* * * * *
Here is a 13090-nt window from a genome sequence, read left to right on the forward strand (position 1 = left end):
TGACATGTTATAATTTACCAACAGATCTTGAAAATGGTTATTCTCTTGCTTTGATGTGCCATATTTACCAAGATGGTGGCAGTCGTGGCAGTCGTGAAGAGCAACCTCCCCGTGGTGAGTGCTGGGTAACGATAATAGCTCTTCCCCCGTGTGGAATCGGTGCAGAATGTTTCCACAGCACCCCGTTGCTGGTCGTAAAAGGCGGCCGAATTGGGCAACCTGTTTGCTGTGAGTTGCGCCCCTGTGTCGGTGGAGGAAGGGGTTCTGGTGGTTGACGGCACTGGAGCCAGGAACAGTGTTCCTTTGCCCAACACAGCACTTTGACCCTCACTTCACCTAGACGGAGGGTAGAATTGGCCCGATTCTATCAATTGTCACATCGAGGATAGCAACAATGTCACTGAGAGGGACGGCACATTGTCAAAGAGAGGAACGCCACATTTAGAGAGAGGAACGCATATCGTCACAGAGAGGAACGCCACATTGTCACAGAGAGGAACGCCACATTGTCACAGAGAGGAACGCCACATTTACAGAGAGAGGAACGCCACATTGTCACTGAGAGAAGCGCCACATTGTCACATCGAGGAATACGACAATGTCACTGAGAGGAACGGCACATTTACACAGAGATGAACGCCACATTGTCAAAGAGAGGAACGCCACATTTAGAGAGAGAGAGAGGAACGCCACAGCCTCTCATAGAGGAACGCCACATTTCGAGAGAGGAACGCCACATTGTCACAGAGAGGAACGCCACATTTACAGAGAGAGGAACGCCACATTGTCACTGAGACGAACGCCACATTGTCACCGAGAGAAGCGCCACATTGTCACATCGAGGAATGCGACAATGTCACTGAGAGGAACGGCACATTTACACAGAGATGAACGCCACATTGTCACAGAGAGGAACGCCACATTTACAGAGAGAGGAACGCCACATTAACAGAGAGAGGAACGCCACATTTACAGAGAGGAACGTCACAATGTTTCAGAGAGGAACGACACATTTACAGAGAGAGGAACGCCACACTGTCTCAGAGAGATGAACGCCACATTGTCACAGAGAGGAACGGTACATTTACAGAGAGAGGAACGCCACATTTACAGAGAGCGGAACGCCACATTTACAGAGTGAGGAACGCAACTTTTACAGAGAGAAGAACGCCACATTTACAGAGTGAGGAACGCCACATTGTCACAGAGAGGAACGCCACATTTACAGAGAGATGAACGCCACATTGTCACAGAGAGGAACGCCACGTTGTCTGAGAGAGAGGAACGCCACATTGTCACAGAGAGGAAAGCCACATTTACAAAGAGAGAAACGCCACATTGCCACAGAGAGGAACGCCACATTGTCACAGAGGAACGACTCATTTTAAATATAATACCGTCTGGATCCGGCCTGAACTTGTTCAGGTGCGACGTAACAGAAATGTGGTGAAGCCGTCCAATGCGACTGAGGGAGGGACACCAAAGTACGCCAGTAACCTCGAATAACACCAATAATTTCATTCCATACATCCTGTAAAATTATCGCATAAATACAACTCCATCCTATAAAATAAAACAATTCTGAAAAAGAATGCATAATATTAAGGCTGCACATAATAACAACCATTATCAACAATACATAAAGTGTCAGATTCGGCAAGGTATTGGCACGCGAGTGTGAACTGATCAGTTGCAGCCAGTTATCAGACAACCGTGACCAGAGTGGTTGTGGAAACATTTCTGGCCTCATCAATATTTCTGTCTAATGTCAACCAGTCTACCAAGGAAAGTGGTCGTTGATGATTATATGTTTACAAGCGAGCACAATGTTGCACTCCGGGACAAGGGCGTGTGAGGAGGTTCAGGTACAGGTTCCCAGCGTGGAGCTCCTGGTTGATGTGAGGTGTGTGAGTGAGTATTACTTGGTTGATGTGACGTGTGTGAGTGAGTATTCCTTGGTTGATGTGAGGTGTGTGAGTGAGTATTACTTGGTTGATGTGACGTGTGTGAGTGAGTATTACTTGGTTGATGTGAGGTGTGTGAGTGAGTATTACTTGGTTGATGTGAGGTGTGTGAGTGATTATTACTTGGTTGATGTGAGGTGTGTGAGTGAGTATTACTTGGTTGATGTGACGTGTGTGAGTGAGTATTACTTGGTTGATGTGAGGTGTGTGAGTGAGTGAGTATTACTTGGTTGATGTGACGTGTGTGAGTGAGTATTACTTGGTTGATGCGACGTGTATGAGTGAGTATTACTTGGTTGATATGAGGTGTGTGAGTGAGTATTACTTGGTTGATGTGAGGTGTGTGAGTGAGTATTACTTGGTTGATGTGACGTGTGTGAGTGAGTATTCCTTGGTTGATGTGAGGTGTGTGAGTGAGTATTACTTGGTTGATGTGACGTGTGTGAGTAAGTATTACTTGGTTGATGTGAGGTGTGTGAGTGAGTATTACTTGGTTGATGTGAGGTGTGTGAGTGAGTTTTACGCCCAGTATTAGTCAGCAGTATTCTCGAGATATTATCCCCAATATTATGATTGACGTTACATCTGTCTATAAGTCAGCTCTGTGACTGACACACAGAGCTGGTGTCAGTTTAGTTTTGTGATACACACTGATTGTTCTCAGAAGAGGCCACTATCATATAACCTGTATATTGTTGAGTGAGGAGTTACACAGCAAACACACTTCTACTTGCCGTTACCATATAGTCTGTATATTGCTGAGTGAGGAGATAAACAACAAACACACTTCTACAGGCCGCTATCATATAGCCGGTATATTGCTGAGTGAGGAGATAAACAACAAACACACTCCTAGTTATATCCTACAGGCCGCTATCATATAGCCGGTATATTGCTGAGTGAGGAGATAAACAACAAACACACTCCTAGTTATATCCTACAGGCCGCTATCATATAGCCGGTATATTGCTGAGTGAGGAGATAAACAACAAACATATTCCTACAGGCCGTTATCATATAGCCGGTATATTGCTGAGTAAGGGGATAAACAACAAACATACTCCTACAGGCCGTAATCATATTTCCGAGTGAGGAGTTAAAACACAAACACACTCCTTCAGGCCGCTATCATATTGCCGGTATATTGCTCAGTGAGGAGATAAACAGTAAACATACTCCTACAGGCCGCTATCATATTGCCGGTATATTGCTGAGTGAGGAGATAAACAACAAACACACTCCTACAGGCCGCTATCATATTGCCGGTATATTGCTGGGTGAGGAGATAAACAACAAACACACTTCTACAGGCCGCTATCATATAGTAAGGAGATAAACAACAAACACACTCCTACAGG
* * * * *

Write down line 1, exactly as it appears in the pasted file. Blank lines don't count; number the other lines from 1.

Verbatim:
Here is a 13090-nt window from a genome sequence, read left to right on the forward strand (position 1 = left end):